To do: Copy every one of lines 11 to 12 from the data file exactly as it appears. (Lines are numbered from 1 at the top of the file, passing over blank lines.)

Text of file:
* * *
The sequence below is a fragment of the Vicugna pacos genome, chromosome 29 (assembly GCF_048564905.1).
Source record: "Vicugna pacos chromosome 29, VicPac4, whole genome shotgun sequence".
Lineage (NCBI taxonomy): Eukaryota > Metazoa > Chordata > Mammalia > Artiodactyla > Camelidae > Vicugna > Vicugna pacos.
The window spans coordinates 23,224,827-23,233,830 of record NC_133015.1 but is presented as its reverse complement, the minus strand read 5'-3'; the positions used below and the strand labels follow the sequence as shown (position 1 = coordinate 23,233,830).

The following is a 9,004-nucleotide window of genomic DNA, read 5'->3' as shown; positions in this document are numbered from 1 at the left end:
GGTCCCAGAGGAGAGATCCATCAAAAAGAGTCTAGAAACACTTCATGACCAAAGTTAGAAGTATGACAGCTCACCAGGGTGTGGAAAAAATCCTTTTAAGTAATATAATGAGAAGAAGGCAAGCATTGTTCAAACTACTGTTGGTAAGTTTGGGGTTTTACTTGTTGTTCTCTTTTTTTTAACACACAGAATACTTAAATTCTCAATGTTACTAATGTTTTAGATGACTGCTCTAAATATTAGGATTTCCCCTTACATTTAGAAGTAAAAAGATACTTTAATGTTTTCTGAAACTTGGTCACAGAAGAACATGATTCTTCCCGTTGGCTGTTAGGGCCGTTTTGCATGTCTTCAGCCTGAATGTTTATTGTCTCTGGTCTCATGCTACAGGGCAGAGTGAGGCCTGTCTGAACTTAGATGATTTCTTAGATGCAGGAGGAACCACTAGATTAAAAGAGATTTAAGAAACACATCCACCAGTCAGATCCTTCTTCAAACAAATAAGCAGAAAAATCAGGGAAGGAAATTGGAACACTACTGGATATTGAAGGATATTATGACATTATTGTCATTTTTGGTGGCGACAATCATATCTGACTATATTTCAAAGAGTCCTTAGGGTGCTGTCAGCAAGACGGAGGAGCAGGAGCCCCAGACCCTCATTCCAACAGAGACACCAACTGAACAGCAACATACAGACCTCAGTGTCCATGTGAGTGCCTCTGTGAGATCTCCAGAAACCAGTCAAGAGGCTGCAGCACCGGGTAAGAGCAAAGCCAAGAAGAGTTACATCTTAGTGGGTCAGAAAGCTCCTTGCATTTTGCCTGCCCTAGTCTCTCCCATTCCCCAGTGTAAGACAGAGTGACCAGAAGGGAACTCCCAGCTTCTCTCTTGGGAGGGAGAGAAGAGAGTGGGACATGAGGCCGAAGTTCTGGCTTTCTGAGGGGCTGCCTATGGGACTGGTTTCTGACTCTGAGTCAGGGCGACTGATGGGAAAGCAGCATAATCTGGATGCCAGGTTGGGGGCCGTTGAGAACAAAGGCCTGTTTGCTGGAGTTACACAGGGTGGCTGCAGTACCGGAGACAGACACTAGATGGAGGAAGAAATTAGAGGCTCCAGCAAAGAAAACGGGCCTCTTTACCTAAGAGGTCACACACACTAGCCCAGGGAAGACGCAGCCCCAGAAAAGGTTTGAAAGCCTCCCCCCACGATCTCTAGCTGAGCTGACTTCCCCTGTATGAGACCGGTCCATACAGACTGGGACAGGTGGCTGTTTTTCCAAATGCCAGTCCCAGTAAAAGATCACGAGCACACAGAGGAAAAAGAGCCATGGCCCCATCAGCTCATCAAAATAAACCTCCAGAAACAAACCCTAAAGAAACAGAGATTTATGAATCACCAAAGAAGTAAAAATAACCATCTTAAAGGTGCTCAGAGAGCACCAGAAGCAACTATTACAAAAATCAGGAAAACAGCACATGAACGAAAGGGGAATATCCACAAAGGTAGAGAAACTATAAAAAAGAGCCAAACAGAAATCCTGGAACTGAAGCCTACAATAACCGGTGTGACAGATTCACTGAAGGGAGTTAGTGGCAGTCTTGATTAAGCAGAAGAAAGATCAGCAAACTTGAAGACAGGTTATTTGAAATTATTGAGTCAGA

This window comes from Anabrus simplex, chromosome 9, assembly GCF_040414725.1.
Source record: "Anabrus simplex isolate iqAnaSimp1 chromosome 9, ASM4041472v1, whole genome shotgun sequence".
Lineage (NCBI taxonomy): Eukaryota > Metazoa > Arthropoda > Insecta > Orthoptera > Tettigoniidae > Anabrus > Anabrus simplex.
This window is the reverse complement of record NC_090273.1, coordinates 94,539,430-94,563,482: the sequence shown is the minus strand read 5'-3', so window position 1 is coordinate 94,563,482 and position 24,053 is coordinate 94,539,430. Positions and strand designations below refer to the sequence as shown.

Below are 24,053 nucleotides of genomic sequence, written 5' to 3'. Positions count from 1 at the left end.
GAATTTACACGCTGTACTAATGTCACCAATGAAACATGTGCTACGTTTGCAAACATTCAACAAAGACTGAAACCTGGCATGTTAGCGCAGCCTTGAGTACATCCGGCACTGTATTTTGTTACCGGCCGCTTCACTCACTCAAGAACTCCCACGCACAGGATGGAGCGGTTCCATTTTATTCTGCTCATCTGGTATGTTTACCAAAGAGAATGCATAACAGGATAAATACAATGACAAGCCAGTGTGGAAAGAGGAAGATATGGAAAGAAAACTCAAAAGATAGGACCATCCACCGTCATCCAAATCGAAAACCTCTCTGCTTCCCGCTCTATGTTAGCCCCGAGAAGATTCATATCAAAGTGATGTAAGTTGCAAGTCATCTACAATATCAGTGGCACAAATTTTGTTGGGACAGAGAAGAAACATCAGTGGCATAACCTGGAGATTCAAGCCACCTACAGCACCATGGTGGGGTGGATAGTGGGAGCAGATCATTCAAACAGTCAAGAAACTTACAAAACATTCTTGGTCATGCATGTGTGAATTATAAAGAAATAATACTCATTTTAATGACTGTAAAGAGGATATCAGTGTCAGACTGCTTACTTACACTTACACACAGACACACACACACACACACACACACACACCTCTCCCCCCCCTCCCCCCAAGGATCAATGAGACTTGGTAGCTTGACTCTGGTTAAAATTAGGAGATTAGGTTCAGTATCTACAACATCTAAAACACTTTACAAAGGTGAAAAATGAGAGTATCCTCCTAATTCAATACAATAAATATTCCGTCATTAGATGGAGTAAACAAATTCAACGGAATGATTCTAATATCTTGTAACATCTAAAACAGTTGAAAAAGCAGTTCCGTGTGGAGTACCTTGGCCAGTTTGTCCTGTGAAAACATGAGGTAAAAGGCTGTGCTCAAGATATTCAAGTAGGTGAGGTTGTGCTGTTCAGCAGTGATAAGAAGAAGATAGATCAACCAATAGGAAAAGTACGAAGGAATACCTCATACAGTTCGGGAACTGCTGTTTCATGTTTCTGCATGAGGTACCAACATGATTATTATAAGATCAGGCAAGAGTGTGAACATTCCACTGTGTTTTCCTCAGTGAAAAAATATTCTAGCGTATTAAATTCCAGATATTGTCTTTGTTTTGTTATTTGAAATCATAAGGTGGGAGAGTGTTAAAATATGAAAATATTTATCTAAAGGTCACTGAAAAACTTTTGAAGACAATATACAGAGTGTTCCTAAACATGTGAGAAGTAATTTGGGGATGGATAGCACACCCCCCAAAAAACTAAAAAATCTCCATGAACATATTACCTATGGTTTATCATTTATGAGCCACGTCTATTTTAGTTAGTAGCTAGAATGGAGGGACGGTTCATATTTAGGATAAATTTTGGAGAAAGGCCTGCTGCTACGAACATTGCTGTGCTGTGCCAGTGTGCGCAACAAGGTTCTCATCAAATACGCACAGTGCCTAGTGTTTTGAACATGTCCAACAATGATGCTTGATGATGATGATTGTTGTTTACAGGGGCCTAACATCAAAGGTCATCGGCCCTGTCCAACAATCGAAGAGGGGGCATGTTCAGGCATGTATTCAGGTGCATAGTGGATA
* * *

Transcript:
Below are 24,053 nucleotides of genomic sequence, written 5' to 3'. Positions count from 1 at the left end.
GAATTTACACGCTGTACTAATGTCACCAATGAAACATGTGCTACGTTTGCAAACATTCAACAAAGACTGAAACCTGGCATGTTAGCGCAGCCTTGAGTACATCCGGCACTGTATTTTGTTACCGGCCGCTTCACTCACTCAAGAACTCCCACGCACAGGATGGAGCGGTTCCATTTTATTCTGCTCATCTGGTATGTTTACCAAAGAGAATGCATAACAGGATAAATACAATGACAAGCCAGTGTGGAAAGAGGAAGATATGGAAAGAAAACTCAAAAGATAGGACCATCCACCGTCATCCAAATCGAAAACCTCTCTGCTTCCCGCTCTATGTTAGCCCCGAGAAGATTCATATCAAAGTGATGTAAGTTGCAAGTCATCTACAATATCAGTGGCACAAATTTTGTTGGGACAGAGAAGAAACATCAGTGGCATAACCTGGAGATTCAAGCCACCTACAGCACCATGGTGGGGTGGATAGTGGGAGCAGATCATTCAAACAGTCAAGAAACTTACAAAACATTCTTGGTCATGCATGTGTGAATTATAAAGAAATAATACTCATTTTAATGACTGTAAAGAGGATATCAGTGTCAGACTGCTTACTTACACTTACACACAGACACACACACACACACACACACACACACCTCTCCCCCCCCTCCCCCCAAGGATCAATGAGACTTGGTAGCTTGACTCTGGTTAAAATTAGGAGATTAGGTTCAGTATCTACAACATCTAAAACACTTTACAAAGGTGAAAAATGAGAGTATCCTCCTAATTCAATACAATAAATATTCCGTCATTAGATGGAGTAAACAAATTCAACGGAATGATTCTAATATCTTGTAACATCTAAAACAGTTGAAAAAGCAGTTCCGTGTGGAGTACCTTGGCCAGTTTGTCCTGTGAAAACATGAGGTAAAAGGCTGTGCTCAAGATATTCAAGTAGGTGAGGTTGTGCTGTTCAGCAGTGATAAGAAGAAGATAGATCAACCAATAGGAAAAGTACGAAGGAATACCTCATACAGTTCGGGAACTGCTGTTTCATGTTTCTGCATGAGGTACCAACATGATTATTATAAGATCAGGCAAGAGTGTGAACATTCCACTGTGTTTTCCTCAGTGAAAAAATATTCTAGCGTATTAAATTCCAGATATTGTCTTTGTTTTGTTATTTGAAATCATAAGGTGGGAGAGTGTTAAAATATGAAAATATTTATCTAAAGGTCACTGAAAAACTTTTGAAGACAATATACAGAGTGTTCCTAAACATGTGAGAAGTAATTTGGGGATGGATAGCACACCCCCCAAAAAACTAAAAAATCTCCATGAACATATTACCTATGGTTTATCATTTATGAGCCACGTCTATTTTAGTTAGTAGCTAGAATGGAGGGACGGTTCATATTTAGGATAAATTTTGGAGAAAGGCCTGCTGCTACGAACATTGCTGTGCTGTGCCAGTGTGCGCAACAAGGTTCTCATCAAATACGCACAGTGCCTAGTGTTTTGAACATGTCCAACAATGATGCTTGATGATGATGATTGTTGTTTACAGGGGCCTAACATCAAAGGTCATCGGCCCTGTCCAACAATCGAAGAGGGGGCATGTTCAGGCATGTATTCAGGTGCATAGTGGATA